Archives: Insurance Coverage

Subscribe to Insurance Coverage RSS Feed

7th Circ.: Contract Exclusion Renders Coverage “Illusory”

I have long believed and said that the typical professional liability and D&O liability insurance policy contractual exclusion written with the broad “based upon, arising out” preamble sweeps too broadly and precludes coverage for the very kind of claims for which policyholders buy the insurance. The Seventh Circuit has now said what I have long … Continue Reading

Late Notice of Claim Precludes Coverage

Readers know that it doesn’t take much to get me up on my hobby horse about insurers trying to deny coverage based on the late provision of notice. In general, I am against a mere procedural fault causing a complete coverage forfeiture. Every now and then though there is a case where the policyholder’s lack … Continue Reading

Cal. Sup. Ct.: Notice-Prejudice Rule Represents a Fundamental Public Policy

Under the so-called “notice-prejudice Rule” applicable in some jurisdictions, insurers can deny coverage for claims based on the policyholder’s late provision of notice of claim only in the event that the late notice materially prejudiced the insurer. In a recent decision, the California Supreme Court, ruling on questions certified to the Court from the Ninth … Continue Reading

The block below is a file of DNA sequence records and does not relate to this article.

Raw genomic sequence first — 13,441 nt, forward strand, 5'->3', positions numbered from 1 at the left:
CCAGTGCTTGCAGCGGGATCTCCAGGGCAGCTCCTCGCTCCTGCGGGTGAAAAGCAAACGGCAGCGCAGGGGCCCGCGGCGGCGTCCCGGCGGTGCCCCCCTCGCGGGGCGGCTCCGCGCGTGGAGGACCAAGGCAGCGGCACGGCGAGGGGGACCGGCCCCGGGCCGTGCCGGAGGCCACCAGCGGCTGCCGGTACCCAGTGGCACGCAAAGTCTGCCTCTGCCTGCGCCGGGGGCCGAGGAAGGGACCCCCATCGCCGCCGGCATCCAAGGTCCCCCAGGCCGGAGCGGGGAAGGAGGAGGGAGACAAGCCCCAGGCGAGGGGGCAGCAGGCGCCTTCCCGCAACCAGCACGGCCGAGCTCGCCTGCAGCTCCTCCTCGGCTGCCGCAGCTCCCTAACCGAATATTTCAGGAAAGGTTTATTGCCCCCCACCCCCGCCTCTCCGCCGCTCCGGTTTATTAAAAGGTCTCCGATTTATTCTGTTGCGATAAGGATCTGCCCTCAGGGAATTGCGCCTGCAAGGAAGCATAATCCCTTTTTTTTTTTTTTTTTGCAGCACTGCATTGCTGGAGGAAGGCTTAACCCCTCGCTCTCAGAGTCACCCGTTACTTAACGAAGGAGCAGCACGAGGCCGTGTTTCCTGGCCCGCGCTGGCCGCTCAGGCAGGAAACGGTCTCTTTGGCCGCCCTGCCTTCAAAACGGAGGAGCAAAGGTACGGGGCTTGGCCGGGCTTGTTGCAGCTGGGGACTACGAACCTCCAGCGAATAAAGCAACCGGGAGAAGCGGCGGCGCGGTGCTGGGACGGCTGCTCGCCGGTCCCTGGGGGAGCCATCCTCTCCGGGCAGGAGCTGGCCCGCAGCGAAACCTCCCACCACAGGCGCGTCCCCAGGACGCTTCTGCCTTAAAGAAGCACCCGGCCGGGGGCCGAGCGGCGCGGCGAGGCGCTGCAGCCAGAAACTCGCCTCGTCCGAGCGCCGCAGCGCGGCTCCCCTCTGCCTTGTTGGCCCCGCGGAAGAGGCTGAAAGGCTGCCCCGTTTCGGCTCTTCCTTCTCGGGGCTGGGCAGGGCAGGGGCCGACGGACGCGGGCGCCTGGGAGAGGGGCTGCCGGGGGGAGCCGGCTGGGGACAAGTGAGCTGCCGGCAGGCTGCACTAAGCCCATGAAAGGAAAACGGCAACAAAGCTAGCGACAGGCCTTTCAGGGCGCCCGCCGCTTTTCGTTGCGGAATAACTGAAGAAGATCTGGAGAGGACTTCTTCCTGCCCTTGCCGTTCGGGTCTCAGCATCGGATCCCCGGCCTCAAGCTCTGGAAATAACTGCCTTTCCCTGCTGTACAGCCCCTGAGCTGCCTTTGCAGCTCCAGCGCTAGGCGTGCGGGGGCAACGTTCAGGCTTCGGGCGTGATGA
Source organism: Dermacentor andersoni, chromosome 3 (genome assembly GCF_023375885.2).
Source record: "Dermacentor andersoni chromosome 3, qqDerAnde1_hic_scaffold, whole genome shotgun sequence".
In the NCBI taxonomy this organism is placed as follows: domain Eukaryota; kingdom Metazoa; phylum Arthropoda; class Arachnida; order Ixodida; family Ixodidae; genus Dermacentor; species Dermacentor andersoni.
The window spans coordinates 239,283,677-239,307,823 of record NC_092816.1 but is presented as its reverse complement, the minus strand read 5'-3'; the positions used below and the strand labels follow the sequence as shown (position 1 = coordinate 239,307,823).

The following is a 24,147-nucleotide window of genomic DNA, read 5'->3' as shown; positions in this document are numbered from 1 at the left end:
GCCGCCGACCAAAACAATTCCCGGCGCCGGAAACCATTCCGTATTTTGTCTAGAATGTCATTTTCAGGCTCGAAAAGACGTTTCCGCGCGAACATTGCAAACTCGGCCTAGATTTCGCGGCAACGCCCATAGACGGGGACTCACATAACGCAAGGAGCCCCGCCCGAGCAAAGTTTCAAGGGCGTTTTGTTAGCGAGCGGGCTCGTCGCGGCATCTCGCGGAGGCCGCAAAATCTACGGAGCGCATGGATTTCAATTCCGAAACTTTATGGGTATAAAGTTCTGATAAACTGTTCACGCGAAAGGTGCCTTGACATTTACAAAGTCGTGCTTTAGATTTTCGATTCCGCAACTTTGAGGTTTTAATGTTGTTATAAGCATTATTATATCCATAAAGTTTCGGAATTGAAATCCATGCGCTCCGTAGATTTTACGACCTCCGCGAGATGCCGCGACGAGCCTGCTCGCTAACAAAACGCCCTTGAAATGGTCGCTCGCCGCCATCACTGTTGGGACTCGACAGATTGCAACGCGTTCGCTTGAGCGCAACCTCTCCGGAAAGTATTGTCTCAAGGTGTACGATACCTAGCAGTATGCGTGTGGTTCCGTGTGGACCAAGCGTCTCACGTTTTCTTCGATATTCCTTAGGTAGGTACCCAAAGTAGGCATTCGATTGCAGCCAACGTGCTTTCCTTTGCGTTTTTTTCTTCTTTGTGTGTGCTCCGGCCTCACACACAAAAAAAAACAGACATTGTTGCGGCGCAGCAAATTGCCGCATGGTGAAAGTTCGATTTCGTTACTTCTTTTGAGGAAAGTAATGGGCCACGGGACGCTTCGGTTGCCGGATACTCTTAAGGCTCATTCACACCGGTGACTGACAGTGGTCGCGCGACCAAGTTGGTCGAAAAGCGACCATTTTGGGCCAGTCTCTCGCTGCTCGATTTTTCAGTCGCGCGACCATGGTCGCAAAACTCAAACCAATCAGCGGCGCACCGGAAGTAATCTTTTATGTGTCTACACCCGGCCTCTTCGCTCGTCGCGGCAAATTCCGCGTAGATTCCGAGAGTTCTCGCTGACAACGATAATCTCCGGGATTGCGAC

Guest Post: No Choice of Law in Delaware Coverage Disputes?

In the following guest post, Jeremy Salzman and Kylie Tomas of Sompo International and Ommid Farashahi and Jonathan Cipriani of BatesCarey LLP discuss a recent series of Delaware court decisions in which the courts applied Delaware law in addressing insurance coverage disputes. In their article, the authors question Delaware law appropriately should have been the … Continue Reading

Guest Post: Marijuana:  Big Opportunities and Challenges for Insurers

One of the more interesting businesses to emerge in recent years has been the legal marijuana industry. Because of lingering legal issues, this industry’s emergence has been accompanied by a host of complications. These complications in turn raise a number of challenges for insurers seeking to get involving in this industry. In the following guest … Continue Reading

Coverage Complications for Prior Acts Under Claims Made Insurance Policies

Theoretically, claims made insurance coverage applies to claims made during the policy period regardless of when the underlying acts took place. The claims made arrangement contrasts with the framework under an occurrence policy, where coverage applies according to when the underlying acts took place, regardless of when the claim is made. But even though claims … Continue Reading

The Critical Issue of Private Company D&O Insurance Coverage for Competition Law Claims

One area of potential legal exposure facing corporate executives – including even executives of private companies – is the risk of liability under laws designed to protect competition, including (but definitely not limited to) state and federal antitrust laws. Claims asserting liability under these various legal provisions not only represent a significant liability exposure for … Continue Reading